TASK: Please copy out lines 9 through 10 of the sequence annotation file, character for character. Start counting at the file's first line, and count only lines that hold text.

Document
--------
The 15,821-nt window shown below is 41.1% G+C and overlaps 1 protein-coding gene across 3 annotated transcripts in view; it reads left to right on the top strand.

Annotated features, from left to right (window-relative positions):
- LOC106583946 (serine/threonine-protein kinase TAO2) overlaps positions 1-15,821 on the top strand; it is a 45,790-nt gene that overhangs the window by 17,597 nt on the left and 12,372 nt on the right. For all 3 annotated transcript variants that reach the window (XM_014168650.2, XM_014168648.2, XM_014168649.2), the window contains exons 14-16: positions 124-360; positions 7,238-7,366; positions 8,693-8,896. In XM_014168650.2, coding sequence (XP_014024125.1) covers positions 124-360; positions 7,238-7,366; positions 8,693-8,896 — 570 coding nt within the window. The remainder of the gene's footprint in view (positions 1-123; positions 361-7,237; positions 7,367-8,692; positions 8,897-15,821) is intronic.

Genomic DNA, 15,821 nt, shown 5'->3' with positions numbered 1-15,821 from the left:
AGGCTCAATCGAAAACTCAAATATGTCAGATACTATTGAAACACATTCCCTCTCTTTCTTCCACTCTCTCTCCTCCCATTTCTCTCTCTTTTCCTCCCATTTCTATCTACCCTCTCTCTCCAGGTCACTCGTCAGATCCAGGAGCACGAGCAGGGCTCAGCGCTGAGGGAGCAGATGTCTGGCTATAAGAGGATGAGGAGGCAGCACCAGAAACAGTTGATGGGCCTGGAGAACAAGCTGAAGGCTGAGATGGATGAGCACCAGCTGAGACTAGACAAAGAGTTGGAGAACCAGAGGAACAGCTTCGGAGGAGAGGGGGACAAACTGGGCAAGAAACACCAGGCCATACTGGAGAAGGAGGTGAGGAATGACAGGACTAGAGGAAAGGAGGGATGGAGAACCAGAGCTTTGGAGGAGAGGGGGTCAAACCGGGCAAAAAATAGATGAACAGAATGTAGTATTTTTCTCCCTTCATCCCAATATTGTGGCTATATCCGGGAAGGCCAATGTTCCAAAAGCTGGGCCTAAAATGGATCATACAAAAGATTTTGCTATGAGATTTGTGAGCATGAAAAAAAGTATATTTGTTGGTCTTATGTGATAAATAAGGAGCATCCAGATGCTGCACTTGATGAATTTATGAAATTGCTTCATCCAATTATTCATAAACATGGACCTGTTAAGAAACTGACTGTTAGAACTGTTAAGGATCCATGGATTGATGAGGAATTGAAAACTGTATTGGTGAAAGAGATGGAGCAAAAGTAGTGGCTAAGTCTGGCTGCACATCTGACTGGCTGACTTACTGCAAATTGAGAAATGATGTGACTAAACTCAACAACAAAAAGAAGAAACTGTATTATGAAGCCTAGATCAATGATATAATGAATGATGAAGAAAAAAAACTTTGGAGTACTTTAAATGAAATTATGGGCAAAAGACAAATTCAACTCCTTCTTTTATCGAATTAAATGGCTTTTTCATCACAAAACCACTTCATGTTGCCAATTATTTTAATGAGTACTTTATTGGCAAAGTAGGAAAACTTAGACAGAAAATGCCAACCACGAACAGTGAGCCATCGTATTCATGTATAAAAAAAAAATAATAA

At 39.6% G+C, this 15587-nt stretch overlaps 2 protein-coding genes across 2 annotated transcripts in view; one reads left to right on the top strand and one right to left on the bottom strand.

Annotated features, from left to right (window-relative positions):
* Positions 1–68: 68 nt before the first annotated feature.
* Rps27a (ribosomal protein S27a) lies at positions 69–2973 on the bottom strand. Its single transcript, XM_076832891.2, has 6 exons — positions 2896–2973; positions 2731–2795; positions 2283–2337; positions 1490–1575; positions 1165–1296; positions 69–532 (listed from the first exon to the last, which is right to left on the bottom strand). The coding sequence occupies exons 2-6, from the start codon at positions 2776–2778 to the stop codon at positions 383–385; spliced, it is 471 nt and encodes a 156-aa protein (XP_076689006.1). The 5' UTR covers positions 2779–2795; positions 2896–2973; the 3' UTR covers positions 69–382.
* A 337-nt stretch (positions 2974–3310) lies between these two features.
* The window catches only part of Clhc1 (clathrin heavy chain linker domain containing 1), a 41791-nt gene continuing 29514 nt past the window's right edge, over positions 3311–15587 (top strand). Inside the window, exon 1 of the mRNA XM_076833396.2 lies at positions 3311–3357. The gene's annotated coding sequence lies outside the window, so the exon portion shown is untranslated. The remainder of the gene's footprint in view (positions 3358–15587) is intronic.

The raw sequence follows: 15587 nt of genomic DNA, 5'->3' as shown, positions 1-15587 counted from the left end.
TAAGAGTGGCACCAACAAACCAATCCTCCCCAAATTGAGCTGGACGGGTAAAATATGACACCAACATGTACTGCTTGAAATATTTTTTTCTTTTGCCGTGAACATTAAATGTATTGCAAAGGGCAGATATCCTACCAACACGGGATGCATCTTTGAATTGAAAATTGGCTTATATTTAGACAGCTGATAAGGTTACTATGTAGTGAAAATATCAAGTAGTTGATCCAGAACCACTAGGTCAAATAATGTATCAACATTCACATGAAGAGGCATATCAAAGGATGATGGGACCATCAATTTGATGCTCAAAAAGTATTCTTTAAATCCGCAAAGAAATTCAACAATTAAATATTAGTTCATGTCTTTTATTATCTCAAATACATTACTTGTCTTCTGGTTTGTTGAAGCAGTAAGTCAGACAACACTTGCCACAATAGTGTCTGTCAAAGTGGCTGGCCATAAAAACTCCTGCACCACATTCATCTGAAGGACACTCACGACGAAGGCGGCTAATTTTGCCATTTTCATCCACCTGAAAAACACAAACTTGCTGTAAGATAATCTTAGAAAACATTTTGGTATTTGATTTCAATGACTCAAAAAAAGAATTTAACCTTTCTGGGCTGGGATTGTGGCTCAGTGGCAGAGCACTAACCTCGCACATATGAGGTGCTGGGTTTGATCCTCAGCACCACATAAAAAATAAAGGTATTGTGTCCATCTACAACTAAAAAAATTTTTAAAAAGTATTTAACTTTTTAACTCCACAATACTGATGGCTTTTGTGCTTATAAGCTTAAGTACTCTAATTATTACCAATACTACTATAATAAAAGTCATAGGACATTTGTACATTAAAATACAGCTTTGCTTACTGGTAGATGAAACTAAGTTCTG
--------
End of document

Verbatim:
* Rps27a (ribosomal protein S27a) lies at positions 69–2973 on the bottom strand. Its single transcript, XM_076832891.2, has 6 exons — positions 2896–2973; positions 2731–2795; positions 2283–2337; positions 1490–1575; positions 1165–1296; positions 69–532 (listed from the first exon to the last, which is right to left on the bottom strand). The coding sequence occupies exons 2-6, from the start codon at positions 2776–2778 to the stop codon at positions 383–385; spliced, it is 471 nt and encodes a 156-aa protein (XP_076689006.1). The 5' UTR covers positions 2779–2795; positions 2896–2973; the 3' UTR covers positions 69–382.
* A 337-nt stretch (positions 2974–3310) lies between these two features.